Malacañang urged the public to first wait and see whether or not the US will really send vaccines to the Philippines before asking how this will affect President Duterte’s decision regarding the VFA.
Presidential spokesman Harry Roque said in his press briefing on Monday Duterte needs more time to decide whether or not to keep or totally scrap the Visiting Forces Agreement (VFA) between the Philippines and the United States of America (USA).
Presidential Spokesman Harry Roque made the statement following reports that the US under President Joseph Biden was planning on sending coronavirus (COVID-19) vaccines to its allies, including the Philippines.
“HIndi pa po natin alam kung meron talagang darating at kung magkano o ilan ang darating. So anatayin po muna natin dumating (We still don’t know if they will really send vaccines or how many will they send. So let’s wait for it to arrive first),” he said.
Meanwhile, Roque reiterated that President Duterte has been giving the VFA some thought.
“I think the President has been pondering on the issue and has a bigger framework of analysis,” he said.
“Let’s just await his decision because he’s the only one who can decide on this matter,” he added.
“Iyong Visiting Forces Agreement, matatapos na. Ngayon kapag hindi ako pumayag aalis talaga sila (The VFA is about to end. Now if I don’t agree with the terms, they will have to get out),” he said.
“Kung hindi sila maka-deliver, maski na a (Now, if they fail to deliver even just a) minimum of 20 million [doses of] vaccines, they better get out. No vaccine, no stay here,” he added.
Duterte’s statement came after Foreign Affairs Secretary Teodoro Locsin Jr. and Philippine Ambassador to the US Babe Romualdez revealed that it was Health Secretary Francisco Duque III who “dropped the ball” on the Philippines’ chance to acquire 10 million doses of Pfizer’s COVID-19 vaccine.
Last week, Roque said President Duterte was still undecided whether he will pursue the abrogation of the VFA or forge a new one despite the Chief Executive saying the agreement was up for negotiation.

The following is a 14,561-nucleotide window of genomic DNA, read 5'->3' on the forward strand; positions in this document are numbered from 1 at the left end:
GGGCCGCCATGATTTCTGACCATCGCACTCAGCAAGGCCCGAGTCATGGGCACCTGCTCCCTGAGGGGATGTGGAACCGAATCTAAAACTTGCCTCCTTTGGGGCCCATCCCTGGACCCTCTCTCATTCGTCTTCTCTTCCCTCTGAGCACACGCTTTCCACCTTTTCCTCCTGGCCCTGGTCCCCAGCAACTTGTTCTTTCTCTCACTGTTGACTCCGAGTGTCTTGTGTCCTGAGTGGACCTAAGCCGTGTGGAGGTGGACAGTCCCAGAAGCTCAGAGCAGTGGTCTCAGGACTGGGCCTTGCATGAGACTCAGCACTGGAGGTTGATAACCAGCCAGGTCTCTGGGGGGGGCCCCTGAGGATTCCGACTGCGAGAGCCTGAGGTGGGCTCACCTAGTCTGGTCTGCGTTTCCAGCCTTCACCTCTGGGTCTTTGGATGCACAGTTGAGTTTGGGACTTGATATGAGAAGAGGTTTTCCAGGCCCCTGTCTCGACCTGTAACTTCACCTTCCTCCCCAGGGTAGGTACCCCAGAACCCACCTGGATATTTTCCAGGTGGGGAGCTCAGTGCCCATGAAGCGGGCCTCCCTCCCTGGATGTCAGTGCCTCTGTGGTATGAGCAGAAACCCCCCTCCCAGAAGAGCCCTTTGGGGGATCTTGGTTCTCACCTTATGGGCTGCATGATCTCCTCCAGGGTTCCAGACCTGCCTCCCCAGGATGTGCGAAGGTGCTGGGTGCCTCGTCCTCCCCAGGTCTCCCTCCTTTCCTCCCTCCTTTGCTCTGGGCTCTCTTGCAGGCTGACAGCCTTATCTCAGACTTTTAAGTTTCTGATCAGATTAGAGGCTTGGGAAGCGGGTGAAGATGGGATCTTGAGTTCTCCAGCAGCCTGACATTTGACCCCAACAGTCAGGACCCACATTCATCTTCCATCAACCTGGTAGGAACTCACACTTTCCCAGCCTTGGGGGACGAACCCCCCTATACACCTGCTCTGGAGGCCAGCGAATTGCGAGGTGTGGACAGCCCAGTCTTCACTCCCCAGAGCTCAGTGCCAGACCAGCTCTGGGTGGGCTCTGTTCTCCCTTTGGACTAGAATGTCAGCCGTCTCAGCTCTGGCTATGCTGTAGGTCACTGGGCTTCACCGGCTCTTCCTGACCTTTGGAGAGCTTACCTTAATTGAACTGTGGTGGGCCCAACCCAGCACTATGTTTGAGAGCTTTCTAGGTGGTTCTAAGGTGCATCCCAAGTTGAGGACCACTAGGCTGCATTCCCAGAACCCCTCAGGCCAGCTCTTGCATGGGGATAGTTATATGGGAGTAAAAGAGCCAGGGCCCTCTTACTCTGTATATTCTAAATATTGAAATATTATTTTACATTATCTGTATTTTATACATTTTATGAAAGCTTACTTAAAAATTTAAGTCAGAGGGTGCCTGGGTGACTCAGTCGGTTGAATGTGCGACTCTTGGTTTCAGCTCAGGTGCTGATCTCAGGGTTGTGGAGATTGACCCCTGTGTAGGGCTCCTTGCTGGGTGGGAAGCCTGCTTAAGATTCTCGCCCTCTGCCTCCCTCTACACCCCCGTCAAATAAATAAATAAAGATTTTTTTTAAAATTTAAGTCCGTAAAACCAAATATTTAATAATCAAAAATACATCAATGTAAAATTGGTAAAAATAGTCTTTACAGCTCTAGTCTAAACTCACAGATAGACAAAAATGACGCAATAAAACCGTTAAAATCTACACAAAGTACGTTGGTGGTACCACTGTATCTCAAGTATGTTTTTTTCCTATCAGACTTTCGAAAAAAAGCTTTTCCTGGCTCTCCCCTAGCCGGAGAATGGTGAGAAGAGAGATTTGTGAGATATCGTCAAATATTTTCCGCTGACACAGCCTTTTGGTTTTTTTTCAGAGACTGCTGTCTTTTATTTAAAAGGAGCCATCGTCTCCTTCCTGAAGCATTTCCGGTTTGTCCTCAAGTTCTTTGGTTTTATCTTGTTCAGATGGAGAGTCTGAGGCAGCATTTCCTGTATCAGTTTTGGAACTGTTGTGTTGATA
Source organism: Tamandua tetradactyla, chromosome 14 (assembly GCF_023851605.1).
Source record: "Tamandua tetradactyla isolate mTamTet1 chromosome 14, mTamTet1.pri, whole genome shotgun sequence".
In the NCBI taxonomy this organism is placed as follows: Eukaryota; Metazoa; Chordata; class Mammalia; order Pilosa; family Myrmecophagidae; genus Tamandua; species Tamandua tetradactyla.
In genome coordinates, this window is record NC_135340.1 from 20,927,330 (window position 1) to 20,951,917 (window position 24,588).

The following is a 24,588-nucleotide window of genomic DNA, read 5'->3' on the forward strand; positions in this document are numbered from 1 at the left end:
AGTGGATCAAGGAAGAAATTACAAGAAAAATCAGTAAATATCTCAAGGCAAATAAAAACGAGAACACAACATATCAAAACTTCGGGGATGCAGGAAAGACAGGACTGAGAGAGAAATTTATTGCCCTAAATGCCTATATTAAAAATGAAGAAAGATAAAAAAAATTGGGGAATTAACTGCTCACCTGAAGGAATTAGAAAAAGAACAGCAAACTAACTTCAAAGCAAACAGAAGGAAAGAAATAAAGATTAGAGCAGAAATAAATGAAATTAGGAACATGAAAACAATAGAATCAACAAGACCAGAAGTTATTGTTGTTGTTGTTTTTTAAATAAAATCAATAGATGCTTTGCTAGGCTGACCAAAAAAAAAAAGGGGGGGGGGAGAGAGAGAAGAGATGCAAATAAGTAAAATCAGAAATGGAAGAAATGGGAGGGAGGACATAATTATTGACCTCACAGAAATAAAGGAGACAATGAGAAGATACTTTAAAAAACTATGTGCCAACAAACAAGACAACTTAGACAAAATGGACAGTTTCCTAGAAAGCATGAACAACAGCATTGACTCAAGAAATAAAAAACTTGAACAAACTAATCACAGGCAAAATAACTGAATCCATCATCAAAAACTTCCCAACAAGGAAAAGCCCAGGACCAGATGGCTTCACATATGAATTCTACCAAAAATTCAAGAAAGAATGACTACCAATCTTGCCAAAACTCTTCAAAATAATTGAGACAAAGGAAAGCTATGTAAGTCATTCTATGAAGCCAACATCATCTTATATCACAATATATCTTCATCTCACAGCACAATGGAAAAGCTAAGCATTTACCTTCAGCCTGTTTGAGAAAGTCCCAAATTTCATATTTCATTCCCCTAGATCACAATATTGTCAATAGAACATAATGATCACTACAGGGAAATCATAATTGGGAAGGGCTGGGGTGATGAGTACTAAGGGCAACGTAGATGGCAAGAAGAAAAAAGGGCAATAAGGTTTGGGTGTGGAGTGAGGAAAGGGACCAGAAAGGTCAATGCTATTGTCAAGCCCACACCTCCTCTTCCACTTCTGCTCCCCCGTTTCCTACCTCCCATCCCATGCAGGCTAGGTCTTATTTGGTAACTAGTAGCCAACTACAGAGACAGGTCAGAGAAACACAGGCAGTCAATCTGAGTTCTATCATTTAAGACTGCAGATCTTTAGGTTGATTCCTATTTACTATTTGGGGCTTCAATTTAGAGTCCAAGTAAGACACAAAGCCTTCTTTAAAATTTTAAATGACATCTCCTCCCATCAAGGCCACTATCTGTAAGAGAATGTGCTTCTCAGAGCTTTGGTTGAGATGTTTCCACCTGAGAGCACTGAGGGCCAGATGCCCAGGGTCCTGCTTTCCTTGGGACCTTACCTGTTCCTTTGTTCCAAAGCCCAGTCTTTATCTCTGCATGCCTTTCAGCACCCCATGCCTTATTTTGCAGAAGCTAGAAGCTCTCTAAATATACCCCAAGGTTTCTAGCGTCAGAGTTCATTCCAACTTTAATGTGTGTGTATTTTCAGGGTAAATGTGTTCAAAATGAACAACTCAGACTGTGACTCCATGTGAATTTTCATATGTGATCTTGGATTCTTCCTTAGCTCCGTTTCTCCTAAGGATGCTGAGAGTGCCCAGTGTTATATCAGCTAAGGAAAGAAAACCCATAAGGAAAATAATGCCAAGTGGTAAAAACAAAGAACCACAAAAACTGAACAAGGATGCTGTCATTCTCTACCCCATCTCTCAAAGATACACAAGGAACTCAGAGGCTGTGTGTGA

This was not the first time President Duterte’s uncertainty about the VFA was made known to the public. In February, Duterte sought the public’s opinion because he was unsure if he should push through with the abrogation or renew the agreement.
“I must be frank, I do not keep secrets. I have not yet decided on what to do. Meaning to say, to abrogate or renew [the suspension] because I want to hear the people,” he said.
“I want the narratives to come up… Ang ordinaryong mamamayan (The ordinary people) can have the say. There’s always the 8888 and you can enter your objections and comment that you would think would help the country,” he added.
On February 12, President Duterte reminded the Americans that the military pact between the two countries is a “shared responsibility.” He asked the US to pay if they want to keep the VFA.
The VFA, signed in 1998 and ratified the following year, allows joint trainings between American and Filipino soldiers in the Philippines and governs the conduct of US troops while they are in the country.
In February last year, President Duterte ordered the termination of the VFA after the US revoked the visa of his close ally Senator Ronald Dela Rosa and after the ban on the entry of officials supposedly behind the arrest and detention of Senator Leila de Lima.
In June 2020, President Duterte suspended the termination of the VFA due to “political and other developments in the region.” Last month, the government suspended the abrogation anew but negotiations continue.